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Domus Nova

The Domus Nova closes the eastern side of Piazza dei Signori and is located at the division with Piazza delle Erbe. In the communal era, it was the seat of the office and residence of the Podestà, sometimes of the Vicars, as well as of sporadic meetings of the Minor Councils. During the Venetian rule it was the seat of the Assessors and the Vicar of the Podestà.

At number 20 in Piazza dei Signori, on the side facing Piazza delle Erbe, an inscription, probably affixed after 1868, reads: 'The Veronese had a palace built here in 1273 for assessor judges, which largely fell down in 1511 due to an earthquake and was later reduced to its present form'.

History of the building

A focal point in the history of the Domus Nova is the ownership of the building that has never been straightforward. At first, the palace was owned by the Venetian public treasury, later - however - the reconstruction and renovation of the building, during the 17th century, was undertaken by the town hall.

The building already existed in pre-Scaliger times and was called 'Domus Nova Communis Veronae': the name suggests that it belonged to the town hall.

With the rise of the Scaligers, the building continued to be the seat of the Podestà and underwent an extension in 1273. A turning point came with the Venetian domination: in the 15th century, the Podestà's Assessors, travelling around the mainland, needed a dwelling and so moved and worked in this building: it is reasonable to assume that the building - in light of its purpose specifically dedicated to serve the interests of the Venetian judicial policy - was incorporated into the Serenissima.

Pre 1511 (Year of the earthquake) 


In the 16th century, according to the various documents examined, the building belonged to the Venetian public treasury, except for the workshops: in the 1300s-1500s, the level of the Domus Nova dedicated to the workshops was already privately owned.

In this period, a first form of privatisation of the area between Piazza delle Erbe and Piazza dei Signori took place.

The City Council rose up against this initiative and with the resolution of 1504 appointed an orator to beg the Dominio and cancel the sale; the latter was considered detrimental to the general interest: the purchaser, in fact, wanted to set up a workshop in those spaces. The city council's complaints were accepted and the cancellation of the sale was ordered.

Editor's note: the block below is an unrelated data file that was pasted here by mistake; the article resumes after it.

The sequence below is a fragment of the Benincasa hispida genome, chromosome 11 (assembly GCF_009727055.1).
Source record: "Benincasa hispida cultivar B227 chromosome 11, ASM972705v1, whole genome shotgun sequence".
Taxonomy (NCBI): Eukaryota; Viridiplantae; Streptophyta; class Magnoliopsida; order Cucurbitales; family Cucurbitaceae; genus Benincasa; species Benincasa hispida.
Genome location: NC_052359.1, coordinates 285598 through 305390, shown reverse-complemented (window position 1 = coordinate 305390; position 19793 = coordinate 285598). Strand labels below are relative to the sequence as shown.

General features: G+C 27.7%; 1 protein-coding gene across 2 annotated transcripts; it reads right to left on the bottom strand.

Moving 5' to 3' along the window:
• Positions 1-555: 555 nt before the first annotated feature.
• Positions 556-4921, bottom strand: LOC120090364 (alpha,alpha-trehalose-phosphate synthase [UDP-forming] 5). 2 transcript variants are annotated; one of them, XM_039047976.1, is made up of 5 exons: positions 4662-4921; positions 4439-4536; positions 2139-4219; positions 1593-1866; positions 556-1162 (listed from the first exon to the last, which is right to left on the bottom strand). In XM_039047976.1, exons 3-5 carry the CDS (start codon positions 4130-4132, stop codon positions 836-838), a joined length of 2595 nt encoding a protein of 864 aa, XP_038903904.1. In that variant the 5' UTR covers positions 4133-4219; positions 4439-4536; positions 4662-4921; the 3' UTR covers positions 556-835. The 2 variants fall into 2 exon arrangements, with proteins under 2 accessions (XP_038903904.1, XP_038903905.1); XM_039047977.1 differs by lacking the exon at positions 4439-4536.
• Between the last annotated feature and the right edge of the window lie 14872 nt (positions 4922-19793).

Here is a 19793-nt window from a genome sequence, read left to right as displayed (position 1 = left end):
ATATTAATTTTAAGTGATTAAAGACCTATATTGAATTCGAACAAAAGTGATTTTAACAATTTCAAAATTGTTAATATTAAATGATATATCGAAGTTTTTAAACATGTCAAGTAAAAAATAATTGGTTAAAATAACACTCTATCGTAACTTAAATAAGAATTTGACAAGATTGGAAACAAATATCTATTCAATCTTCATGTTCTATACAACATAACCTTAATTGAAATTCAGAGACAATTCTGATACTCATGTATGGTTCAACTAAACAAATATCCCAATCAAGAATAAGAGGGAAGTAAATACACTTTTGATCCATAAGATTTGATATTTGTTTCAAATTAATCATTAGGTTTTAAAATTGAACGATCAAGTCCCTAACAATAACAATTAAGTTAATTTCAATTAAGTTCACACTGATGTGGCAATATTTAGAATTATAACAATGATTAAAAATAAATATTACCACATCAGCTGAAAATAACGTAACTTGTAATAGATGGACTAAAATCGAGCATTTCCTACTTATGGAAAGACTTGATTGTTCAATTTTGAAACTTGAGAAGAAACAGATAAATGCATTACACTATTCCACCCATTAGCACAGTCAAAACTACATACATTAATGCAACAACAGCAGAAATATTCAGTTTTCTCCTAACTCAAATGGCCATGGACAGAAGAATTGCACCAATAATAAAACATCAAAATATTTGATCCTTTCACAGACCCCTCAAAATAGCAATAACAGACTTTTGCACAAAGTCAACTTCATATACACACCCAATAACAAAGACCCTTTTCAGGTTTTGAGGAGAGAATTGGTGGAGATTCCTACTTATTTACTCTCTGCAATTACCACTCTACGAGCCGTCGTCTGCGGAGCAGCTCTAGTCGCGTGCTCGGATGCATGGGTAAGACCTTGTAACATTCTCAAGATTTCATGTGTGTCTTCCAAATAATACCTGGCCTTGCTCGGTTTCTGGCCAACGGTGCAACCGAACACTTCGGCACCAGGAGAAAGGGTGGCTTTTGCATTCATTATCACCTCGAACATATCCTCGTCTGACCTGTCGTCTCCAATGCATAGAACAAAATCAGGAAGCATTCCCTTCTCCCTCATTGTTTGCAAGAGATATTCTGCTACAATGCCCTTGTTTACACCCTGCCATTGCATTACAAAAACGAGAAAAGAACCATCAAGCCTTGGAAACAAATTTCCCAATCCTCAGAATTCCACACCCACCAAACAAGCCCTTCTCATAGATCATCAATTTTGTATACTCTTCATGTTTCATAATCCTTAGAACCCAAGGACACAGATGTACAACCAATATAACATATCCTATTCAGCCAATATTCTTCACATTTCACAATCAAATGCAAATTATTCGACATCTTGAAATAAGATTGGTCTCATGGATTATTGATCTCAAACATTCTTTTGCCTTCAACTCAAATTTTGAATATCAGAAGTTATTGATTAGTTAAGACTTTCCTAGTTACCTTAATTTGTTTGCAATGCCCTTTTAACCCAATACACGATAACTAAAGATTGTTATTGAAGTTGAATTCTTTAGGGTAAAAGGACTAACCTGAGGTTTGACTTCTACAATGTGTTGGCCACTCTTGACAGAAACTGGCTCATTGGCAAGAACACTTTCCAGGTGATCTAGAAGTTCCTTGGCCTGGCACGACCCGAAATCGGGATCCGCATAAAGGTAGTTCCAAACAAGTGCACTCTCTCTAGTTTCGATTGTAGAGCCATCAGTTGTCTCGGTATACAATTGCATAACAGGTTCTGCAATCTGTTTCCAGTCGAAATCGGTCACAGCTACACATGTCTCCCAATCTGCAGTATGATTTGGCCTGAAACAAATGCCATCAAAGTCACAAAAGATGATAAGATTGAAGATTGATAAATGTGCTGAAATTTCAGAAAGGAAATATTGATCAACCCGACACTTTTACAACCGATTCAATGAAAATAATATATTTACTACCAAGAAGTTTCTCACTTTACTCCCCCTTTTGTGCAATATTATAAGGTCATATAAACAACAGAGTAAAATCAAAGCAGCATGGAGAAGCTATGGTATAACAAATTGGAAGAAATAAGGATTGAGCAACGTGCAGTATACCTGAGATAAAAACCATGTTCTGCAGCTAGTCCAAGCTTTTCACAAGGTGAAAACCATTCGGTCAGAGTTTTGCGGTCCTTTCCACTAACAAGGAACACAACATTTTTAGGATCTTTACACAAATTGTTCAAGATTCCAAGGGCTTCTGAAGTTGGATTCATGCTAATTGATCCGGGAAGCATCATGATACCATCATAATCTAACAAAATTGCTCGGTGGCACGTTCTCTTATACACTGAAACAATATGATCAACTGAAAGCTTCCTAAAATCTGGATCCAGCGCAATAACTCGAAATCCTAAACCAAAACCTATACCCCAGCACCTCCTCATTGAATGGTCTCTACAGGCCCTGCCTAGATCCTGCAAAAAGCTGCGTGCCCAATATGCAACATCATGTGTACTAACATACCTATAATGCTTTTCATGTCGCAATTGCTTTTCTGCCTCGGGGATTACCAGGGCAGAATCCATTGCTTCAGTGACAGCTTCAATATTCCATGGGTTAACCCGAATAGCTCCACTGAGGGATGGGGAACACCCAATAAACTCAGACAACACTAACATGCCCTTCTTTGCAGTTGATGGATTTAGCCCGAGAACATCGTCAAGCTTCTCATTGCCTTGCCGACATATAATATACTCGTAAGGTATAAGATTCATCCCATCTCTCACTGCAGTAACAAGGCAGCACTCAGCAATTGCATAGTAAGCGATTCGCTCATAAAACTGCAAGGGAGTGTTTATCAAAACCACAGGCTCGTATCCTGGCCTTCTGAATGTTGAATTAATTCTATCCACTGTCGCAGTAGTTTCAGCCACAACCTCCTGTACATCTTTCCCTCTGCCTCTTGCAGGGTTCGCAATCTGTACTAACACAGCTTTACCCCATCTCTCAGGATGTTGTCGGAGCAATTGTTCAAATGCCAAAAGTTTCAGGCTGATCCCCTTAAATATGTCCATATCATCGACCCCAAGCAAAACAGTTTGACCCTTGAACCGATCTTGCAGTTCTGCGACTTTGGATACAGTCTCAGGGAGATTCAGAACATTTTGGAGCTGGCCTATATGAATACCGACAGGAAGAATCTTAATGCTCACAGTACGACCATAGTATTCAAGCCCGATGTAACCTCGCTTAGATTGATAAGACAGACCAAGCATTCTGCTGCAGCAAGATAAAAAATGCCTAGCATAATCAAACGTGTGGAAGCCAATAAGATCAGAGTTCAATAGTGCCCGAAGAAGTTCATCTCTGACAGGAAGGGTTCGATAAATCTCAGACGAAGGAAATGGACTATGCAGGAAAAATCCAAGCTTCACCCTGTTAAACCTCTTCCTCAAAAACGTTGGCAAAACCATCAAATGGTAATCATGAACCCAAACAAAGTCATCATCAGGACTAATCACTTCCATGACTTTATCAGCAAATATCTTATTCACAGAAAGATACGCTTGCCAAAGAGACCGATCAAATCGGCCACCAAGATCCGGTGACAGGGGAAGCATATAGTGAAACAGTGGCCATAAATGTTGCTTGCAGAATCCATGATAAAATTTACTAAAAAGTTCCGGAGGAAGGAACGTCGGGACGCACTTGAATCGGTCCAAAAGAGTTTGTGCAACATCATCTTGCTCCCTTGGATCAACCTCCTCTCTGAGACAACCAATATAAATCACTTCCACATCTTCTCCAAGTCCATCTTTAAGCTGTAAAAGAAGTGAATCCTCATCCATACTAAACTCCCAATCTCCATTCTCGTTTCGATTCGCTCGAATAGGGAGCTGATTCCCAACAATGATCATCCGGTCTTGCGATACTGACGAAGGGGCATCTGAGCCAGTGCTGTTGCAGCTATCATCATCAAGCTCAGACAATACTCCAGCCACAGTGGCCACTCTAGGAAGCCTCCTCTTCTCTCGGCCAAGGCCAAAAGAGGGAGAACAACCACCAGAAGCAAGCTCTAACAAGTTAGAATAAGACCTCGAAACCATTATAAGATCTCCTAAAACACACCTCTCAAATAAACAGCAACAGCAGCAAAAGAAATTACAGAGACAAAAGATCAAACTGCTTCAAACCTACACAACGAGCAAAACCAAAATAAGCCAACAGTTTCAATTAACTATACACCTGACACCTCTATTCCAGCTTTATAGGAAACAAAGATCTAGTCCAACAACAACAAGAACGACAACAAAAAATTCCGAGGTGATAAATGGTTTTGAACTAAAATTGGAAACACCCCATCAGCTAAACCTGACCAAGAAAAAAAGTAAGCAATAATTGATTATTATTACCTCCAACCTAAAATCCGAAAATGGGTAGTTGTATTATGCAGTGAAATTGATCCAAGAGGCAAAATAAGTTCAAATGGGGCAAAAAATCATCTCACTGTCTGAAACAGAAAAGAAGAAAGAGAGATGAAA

The first attempts at privatisation and the consequent rejections were put back on the table by the City Council during the period of the imperial interregnum over Verona (1511-1517); in fact, in the face of some pressing liquidity needs, the Council was forced to make some alienations concerning the Domus Nova, which in the meantime had partly collapsed in 1511 due to an earthquake and had actually become unserviceable as a residence for judges.

Post 1511


After the collapse of the façade in 1648, the city council began to move to renovate the building, commissioning those in charge to ascertain the reasons for what was left of the palace, so that they could pay for it. 


To rebuild the façade, the Council came to a final decision in 1659: according to the proposed design, a three-arched façade was agreed. Five masons were elected to supervise the work and the assets to be used were determined. 

The work was entrusted to the bricklayer Stefano Panizza and the stonemason Francesco Marchesini. Marchesini was largely responsible for the design. Through the civil registries of the Santa Maria Antica district, it can be seen that as early as 1675, the Muselli family owned workshops and dwellings there.


The Muselli Family


A very old family that in 1279 had the honour of giving the country the judge Irecco Muselli. It is not known whether the family was sent into exile or spontaneously moved to Torri: here it had large estates and remained until the mid-15th century. Around 1400, Giovanni Muselli returned to Verona and in 1459 was granted citizenship: this event is recorded in the Campione d’Estimo 'De Muselo de Turri Joannes creatuscivis 5 Febb. 1459 de S. Euf'. His grandchildren were later aggregated to the Noble Council of the Homeland and obtained the title of Marquises and other honours.  


There lived the Marquis Giovanni Francesco, Archpriest of the Cathedral and commendable person for having contributed to make the Chapter Library as it is today. The Marquis Giacomo, the latter's grandson, collected a conspicuous number of medals, created a Museum, and was given the title of Marquis by the King of Poland, to whom he gave the illustration of the Museum. Finally, there was Joseph, Archpriest of the Cathedral.

From 1800 to the present days


In the places where Gelateria Impero is now located, there has (always) been a barbershop since the late 1800s. In the 1950s, the barber shop was run by a certain Antonio Martinello; in 1972, the business was taken over by Mario Formigari, who practised there as a barber until 2014.